Yes, I am planning some spiffy hardware filtering after this current project. Piezo pickups are capacitive in nature - so it needs either a charge amplifier or a really high input impedance buffer, and some steep HPF to keep mechanical noise out. The piezos are also summed and mixed in with the magnetic pickups, but they're voiced for fake acoustic sound, and I have more devious plans for voicing them. Then the plan was to do my MIDI conversion in software. The Teensy3 just started to look like a hammer in search of nails, and I thought maybe I could relax the fidelity a bit (for more speed) if I did it internally (since it's not being used as an audio signal after conversion).

  11. #11
    On more reflection... The oversampling is way over. Even if i did attempt the extraction of harmonics... The higher the frequency goes, the less important it becomes. In standard tuning, a 24 fret guitar has a fundamental range of 82.4 hz to 1318 Hz. Right now I'm strung lighter than normal, tuned F#2 to G4. Still, at 1.3khz, it takes less than 1 ms to actually complete one period. So I'm now thinking 12 bits and 10 khz per channel is sufficient. And certainly more doable. Also each string essentially only has two octaves to search, not the four that the entire instrument spans.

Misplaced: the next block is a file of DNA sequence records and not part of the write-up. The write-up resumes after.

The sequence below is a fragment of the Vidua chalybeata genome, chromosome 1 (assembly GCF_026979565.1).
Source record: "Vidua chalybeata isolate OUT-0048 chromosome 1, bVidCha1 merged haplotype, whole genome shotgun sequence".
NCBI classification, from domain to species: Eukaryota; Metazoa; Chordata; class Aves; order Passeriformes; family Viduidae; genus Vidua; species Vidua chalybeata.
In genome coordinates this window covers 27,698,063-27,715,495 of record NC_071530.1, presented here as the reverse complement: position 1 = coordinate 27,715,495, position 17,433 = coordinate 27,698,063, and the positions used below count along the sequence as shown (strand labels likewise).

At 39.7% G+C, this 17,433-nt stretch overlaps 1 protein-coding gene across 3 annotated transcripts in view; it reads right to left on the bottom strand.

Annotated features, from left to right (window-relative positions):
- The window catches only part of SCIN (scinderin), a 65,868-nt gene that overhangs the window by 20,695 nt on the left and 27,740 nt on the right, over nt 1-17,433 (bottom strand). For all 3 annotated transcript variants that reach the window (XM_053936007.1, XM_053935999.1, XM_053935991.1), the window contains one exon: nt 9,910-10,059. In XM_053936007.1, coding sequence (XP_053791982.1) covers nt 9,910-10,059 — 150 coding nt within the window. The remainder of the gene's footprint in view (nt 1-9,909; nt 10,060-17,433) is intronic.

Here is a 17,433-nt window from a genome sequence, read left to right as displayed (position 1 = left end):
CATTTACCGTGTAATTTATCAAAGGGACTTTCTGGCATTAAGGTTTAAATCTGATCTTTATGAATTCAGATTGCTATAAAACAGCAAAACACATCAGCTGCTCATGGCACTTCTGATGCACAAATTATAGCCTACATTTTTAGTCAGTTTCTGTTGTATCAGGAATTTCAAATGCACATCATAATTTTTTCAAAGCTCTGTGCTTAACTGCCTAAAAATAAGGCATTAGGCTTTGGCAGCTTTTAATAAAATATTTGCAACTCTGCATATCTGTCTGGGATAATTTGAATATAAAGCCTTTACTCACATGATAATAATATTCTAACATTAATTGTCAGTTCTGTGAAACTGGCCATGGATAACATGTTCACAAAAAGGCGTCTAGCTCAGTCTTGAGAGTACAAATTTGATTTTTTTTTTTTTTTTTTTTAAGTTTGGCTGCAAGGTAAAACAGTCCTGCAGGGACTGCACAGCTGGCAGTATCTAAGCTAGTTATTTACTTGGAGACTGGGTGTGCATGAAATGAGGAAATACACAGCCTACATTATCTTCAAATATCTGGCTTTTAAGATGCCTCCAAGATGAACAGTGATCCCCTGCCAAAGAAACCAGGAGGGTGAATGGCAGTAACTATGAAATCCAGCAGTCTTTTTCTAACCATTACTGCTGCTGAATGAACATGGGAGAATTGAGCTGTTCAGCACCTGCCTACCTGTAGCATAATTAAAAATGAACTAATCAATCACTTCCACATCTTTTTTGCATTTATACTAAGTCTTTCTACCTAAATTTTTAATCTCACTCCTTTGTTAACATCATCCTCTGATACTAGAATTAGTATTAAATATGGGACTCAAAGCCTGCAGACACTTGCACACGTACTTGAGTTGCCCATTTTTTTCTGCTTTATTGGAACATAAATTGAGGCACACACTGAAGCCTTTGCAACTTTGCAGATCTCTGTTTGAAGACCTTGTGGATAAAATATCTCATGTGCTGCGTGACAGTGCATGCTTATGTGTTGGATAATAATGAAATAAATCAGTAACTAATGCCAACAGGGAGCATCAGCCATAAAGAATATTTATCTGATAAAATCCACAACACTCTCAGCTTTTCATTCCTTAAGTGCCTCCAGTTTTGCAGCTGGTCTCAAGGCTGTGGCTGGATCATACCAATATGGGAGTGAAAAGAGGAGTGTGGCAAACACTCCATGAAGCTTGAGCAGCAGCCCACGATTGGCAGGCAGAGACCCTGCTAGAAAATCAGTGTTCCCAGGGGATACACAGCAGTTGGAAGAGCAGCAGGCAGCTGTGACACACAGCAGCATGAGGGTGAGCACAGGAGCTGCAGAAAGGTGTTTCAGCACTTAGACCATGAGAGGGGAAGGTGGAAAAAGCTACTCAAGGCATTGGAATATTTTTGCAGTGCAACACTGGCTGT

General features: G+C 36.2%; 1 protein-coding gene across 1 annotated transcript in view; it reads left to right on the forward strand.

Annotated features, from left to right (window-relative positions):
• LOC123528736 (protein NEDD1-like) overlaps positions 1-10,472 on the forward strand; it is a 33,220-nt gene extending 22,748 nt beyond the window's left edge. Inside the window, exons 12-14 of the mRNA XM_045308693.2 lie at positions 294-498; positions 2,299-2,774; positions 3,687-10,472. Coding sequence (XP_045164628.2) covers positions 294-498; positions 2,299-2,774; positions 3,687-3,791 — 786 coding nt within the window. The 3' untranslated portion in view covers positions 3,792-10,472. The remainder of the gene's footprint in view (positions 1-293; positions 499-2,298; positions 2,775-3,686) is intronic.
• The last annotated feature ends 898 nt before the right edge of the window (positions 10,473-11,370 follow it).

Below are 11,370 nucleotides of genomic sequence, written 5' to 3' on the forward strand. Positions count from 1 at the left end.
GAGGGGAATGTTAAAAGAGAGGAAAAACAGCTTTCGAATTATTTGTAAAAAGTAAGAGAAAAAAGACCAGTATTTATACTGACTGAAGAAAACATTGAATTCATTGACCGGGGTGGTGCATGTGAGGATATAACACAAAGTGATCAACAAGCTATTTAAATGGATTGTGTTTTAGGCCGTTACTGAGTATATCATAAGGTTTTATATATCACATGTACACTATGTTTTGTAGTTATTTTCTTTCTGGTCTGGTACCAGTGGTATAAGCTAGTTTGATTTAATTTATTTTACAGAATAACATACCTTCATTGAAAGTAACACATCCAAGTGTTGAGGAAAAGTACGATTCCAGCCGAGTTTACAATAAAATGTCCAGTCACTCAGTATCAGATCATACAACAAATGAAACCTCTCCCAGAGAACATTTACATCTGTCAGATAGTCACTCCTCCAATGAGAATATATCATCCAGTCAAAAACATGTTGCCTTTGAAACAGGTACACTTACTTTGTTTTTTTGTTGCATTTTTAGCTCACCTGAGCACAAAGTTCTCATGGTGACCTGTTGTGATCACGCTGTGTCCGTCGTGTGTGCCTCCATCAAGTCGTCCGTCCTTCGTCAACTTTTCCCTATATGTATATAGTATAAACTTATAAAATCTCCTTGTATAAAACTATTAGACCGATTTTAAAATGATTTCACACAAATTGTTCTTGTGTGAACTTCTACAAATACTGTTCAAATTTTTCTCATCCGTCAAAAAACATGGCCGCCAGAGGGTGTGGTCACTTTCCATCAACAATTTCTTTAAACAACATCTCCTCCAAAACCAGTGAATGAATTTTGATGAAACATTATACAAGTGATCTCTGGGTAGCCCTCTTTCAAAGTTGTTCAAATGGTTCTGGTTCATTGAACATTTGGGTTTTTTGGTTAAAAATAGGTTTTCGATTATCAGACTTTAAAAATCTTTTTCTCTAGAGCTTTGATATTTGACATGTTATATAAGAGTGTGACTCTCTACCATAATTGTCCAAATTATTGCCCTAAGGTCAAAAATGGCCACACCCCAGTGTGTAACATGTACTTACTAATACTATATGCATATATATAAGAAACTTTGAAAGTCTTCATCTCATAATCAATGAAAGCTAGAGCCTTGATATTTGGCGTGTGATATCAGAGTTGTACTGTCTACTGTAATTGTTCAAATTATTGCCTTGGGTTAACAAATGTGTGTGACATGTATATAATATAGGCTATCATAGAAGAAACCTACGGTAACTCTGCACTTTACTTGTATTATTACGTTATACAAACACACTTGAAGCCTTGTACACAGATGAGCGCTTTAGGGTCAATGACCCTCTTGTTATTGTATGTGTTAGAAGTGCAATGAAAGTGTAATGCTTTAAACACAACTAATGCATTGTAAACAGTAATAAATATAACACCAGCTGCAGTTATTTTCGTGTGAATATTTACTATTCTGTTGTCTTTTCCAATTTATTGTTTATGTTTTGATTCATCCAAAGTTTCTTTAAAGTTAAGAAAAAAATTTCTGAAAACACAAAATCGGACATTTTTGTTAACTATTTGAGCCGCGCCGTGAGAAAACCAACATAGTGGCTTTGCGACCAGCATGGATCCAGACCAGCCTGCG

12. #12
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    This is an ambitious project. Your reflexes for the signal processing are good. The devil is in the details. More than one Ph. D. student has gone
    down this path. Amazingly (I started 35 years ago) we still can't do robust pitch detection for the guitar even with the fanciest hex pickups and lots of DSP.
    To avoid you having to invent too much of this, I can recommend you poke around at the source of the fiddle~ - it does maximum likelihood on harmonics extracted from an
    FFT. The improved code in sigmund~ was developed with the guitar in mind. There are discussions of these here: http://www.mail-archive.com/pd-list@.../msg30590.html
    Why not experiment with these on a rasberry PI (with PD) and then decide if it worth the considerable effort to port them to the fixed point arithmetic of the Teensy?
    Teensy 3.0 might be fast enough but it will be quite an effort.